I recently added an answer to a question about chains falling off a single chainring on the front when there is no derailleur. The answer is here.

There has been lots of interesting content added in the comments to the answer, and even to another answer which further adds value.

My understanding is that we should be editing the question and answer to provide a more comprehensive single point of truth, rather than making people read multiple answers and comments to get a full picture.

For example, on another question I asked I realized that I was missing a crucial part which was causing my problem. Zenbike had added an excellent answer on troubleshooting, based on the assumption that I did have all the parts. Rather than add another answer, I edited his answer to include the indication that a part was missing, followed by the troubleshooting tips.

What should be the edit answer/add comment/add answer strategy?

1 Answer 1


It's a good idea to edit a question if the edit adds something to the answer without changing the meaning of the answer. Examples of this would be fixing poor grammar, adding support or citations for the claims made in the answer, etc.

Commenting is good practice for asking for clarification, offering a dissenting view, sharing an opinion that doesn't necessarily add something, etc.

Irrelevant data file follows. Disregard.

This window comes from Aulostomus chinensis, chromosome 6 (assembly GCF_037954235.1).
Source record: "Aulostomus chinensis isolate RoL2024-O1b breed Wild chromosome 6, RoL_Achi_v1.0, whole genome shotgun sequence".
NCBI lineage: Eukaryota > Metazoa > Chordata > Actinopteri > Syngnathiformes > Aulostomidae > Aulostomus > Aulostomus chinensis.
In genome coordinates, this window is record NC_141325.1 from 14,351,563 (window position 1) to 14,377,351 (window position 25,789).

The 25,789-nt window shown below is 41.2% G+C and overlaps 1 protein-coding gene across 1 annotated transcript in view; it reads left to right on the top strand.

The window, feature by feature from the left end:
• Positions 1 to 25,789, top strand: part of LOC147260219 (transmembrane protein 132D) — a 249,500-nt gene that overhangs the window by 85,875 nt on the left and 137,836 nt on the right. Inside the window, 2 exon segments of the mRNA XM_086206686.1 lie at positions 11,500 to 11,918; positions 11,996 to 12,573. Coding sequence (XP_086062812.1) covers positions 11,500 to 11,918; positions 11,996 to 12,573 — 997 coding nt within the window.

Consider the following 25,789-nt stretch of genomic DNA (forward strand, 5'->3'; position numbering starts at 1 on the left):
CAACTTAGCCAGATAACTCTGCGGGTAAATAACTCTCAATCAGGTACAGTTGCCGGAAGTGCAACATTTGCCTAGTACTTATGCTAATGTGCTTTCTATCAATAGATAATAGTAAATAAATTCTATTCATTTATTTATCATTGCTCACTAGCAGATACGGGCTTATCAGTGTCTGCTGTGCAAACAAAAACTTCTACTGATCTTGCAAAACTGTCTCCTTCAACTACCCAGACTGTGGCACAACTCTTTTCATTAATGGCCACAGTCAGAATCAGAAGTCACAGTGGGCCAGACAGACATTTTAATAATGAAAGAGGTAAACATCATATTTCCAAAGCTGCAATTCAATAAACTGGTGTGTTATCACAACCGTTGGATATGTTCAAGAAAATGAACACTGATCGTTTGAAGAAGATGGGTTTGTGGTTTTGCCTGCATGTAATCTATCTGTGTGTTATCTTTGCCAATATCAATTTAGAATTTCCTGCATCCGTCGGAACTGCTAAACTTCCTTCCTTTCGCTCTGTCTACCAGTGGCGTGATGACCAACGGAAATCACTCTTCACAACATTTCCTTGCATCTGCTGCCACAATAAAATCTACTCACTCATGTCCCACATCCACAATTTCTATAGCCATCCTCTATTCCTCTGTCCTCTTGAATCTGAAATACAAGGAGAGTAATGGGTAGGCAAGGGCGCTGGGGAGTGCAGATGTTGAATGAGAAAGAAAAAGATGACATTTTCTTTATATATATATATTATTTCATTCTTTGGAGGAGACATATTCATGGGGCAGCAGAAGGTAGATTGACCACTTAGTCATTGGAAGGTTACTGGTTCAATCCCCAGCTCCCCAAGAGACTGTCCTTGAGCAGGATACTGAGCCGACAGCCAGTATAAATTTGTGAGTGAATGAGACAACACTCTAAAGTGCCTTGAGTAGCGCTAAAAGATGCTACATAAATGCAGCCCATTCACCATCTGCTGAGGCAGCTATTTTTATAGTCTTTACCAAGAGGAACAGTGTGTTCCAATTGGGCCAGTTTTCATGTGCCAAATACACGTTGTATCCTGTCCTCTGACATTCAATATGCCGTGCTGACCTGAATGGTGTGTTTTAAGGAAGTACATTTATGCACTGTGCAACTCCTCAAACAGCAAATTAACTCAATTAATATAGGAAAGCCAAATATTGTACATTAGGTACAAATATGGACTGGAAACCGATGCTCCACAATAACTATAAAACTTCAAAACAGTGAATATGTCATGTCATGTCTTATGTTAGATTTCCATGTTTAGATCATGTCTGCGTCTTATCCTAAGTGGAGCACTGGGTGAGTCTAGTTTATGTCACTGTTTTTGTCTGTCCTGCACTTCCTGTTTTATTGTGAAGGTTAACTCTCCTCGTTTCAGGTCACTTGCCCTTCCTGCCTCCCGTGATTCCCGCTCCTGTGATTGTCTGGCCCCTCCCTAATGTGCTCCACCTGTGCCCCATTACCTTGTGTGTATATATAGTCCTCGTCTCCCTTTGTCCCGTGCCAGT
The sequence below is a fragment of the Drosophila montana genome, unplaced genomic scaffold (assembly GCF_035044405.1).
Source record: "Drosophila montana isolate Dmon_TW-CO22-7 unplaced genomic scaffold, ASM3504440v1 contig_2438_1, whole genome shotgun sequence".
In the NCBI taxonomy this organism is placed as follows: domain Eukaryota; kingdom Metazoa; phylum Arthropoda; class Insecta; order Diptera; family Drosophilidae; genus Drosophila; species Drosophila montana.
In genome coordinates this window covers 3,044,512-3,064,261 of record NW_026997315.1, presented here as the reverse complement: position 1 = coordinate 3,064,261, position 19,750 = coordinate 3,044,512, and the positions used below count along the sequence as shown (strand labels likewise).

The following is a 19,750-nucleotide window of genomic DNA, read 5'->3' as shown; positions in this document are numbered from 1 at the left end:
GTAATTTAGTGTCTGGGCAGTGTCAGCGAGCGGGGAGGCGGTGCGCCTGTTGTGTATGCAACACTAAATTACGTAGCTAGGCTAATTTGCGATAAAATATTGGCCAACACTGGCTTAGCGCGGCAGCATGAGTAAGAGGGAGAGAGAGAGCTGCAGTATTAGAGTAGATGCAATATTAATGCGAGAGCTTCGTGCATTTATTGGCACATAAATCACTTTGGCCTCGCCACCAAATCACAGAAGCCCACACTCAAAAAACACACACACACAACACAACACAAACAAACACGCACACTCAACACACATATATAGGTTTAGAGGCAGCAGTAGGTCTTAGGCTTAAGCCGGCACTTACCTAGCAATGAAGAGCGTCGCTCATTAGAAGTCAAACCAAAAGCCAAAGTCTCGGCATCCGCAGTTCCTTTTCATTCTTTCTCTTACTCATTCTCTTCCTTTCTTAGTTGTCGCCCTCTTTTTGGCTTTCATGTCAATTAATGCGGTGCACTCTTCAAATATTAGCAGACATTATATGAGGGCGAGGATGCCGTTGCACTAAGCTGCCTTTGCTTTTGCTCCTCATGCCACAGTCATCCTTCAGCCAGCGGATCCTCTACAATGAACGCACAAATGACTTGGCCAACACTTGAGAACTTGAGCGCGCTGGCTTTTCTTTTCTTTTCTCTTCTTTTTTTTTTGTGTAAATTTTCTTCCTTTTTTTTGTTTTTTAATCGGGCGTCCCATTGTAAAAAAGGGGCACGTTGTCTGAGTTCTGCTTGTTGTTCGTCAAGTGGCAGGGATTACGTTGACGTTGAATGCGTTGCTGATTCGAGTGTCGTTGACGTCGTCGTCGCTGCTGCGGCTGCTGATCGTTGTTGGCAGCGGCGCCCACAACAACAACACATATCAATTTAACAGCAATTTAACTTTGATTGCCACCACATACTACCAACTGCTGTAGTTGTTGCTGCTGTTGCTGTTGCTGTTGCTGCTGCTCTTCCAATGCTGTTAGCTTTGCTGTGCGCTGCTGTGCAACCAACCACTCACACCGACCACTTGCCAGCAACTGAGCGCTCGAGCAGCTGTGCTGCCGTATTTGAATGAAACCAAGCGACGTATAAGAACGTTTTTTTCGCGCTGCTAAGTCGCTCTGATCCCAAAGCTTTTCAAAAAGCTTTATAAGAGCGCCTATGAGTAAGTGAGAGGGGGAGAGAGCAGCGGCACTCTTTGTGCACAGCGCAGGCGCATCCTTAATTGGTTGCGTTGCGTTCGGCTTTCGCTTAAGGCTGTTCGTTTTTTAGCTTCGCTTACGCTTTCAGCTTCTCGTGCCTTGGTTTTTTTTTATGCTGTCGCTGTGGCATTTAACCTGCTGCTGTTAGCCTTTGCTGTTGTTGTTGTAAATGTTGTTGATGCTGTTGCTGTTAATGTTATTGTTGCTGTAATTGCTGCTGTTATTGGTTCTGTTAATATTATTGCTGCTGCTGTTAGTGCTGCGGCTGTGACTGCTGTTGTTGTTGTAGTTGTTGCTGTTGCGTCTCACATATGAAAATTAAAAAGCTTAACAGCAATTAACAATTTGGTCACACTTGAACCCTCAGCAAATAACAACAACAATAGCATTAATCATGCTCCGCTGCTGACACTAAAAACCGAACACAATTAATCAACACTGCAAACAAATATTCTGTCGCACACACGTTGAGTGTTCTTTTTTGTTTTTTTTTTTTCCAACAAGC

In the question about gears that you linked to, the first comment is disagreeing with the answer, or at least a portion of it. If the answer had been changed to reflect that, it could have undermined any upvotes that had been cast prior to the edit.

The second question that you linked to is a little grayer. Since you clearly indicated that the edit is an update, it's probably not a big deal. However, I think it would have been better to answer your own question, a practice that's perfectly acceptable on SE sites. This would better reflect the question and answer nature of our site. But again, in this particular instance I don't think it's a big deal one way or the other.

You must log in to answer this question.

Not the answer you're looking for? Browse other questions tagged .